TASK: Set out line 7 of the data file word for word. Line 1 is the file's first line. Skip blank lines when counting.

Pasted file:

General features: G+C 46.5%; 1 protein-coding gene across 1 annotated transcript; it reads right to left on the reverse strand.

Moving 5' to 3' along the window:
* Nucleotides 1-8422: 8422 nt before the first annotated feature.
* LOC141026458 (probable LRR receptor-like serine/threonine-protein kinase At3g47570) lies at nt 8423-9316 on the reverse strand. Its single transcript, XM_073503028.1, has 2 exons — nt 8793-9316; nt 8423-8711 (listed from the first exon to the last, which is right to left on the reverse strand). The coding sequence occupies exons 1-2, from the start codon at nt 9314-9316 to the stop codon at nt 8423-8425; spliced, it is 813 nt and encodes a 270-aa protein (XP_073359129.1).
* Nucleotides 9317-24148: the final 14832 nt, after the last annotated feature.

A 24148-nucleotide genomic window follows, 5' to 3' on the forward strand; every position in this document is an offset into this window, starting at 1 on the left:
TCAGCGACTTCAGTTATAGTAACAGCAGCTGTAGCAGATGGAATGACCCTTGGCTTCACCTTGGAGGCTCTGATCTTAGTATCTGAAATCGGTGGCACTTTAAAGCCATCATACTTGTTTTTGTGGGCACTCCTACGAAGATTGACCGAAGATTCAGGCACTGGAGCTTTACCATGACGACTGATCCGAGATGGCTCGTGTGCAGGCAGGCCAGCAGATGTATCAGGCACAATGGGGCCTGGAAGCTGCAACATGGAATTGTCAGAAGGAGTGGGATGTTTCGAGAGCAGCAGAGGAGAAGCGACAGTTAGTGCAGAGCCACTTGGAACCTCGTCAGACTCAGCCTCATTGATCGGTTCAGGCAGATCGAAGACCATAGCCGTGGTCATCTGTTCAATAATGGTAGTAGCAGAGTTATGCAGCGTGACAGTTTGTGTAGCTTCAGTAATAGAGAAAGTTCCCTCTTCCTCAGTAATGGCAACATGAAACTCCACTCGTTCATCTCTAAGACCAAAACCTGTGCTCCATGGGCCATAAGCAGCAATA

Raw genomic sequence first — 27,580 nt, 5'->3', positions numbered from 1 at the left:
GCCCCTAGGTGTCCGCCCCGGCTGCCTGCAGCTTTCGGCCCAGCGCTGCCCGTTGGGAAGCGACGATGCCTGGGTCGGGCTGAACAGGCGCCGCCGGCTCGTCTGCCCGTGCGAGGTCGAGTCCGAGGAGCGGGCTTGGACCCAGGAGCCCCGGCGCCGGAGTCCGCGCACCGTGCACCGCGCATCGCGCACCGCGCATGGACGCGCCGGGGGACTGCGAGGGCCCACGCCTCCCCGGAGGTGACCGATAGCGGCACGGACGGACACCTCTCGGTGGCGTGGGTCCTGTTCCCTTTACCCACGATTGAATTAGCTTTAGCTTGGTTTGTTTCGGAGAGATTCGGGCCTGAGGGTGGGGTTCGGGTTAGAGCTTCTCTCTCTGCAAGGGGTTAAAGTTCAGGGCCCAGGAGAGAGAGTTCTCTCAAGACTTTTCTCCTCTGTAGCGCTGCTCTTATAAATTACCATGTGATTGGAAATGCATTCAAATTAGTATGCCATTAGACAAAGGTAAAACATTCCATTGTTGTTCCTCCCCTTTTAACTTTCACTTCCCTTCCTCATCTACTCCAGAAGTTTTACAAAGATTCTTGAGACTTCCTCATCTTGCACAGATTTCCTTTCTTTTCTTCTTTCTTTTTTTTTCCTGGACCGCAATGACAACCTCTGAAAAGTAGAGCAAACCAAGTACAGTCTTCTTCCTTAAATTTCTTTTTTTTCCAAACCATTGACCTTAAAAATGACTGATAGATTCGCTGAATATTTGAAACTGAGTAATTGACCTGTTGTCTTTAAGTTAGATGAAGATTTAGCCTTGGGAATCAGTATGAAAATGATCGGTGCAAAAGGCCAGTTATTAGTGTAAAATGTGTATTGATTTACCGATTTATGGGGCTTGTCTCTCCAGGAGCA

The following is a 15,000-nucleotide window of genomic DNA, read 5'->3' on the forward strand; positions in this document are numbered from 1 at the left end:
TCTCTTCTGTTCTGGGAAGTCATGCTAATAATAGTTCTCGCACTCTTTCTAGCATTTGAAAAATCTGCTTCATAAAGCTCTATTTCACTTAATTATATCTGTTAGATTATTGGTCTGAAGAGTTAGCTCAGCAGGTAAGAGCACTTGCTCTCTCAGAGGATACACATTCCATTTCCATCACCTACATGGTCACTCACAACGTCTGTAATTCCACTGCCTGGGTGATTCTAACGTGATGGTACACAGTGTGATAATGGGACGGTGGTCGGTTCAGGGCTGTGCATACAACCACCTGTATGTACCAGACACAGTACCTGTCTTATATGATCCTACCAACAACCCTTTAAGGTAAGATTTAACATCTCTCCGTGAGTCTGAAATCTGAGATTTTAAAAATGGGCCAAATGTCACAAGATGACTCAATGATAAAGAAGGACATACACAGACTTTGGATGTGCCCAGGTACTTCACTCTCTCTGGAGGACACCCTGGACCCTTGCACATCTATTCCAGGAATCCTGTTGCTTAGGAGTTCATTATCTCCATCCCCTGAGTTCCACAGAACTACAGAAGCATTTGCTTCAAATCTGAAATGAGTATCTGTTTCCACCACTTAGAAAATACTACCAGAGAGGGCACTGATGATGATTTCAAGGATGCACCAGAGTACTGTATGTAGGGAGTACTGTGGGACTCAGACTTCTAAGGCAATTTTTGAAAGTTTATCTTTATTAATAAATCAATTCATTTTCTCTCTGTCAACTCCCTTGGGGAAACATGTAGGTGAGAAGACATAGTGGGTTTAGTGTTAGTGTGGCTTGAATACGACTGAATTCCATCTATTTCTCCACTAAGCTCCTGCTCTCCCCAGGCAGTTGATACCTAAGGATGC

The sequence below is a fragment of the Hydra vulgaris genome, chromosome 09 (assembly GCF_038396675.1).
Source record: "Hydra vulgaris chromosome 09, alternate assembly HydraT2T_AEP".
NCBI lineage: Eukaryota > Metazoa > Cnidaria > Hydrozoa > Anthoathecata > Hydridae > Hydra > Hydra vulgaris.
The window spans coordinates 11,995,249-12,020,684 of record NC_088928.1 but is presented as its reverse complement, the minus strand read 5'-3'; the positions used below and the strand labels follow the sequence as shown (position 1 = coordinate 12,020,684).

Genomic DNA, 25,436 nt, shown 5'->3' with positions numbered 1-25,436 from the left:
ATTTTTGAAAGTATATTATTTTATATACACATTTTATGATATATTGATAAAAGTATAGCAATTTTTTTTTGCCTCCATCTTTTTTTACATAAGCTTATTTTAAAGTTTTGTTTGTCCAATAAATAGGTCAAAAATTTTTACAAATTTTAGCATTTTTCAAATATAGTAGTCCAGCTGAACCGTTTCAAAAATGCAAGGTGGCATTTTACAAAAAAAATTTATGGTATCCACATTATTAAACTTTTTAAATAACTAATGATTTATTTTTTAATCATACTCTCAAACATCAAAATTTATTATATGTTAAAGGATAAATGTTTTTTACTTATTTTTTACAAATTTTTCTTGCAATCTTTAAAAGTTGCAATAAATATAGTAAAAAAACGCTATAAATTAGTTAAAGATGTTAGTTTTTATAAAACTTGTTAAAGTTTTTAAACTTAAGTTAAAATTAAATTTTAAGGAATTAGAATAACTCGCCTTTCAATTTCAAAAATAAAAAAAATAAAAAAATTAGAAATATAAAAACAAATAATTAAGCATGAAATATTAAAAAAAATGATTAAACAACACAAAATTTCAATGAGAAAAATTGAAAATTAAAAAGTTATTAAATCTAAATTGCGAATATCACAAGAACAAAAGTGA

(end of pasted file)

TCAGCGACTTCAGTTATAGTAACAGCAGCTGTAGCAGATGGAATGACCCTTGGCTTCACCTTGGAGGCTCTGATCTTAGTATCTGAAATCGGTGGCACTTTAAAGCCATCATACTTGTTTTTGTGGGCACTCCTACGAAGATTGACCGAAGATTCAGGCACTGGAGCTTTACCATGACGACTGATCCGAGATGGCTCGTGTGCAGGCAGGCCAGCAGATGTATCAGGCACAATGGGGCCTGGAAGCTGCAACATGGAATTGTCAGAAGGAGTGGGATGTTTCGAGAGCAGCAGAGGAGAAGCGACAGTTAGTGCAGAGCCACTTGGAACCTCGTCAGACTCAGCCTCATTGATCGGTTCAGGCAGATCGAAGACCATAGCCGTGGTCATCTGTTCAATAATGGTAGTAGCAGAGTTATGCAGCGTGACAGTTTGTGTAGCTTCAGTAATAGAGAAAGTTCCCTCTTCCTCAGTAATGGCAACATGAAACTCCACTCGTTCATCTCTAAGACCAAAACCTGTGCTCCATGGGCCATAAGCAGCAATA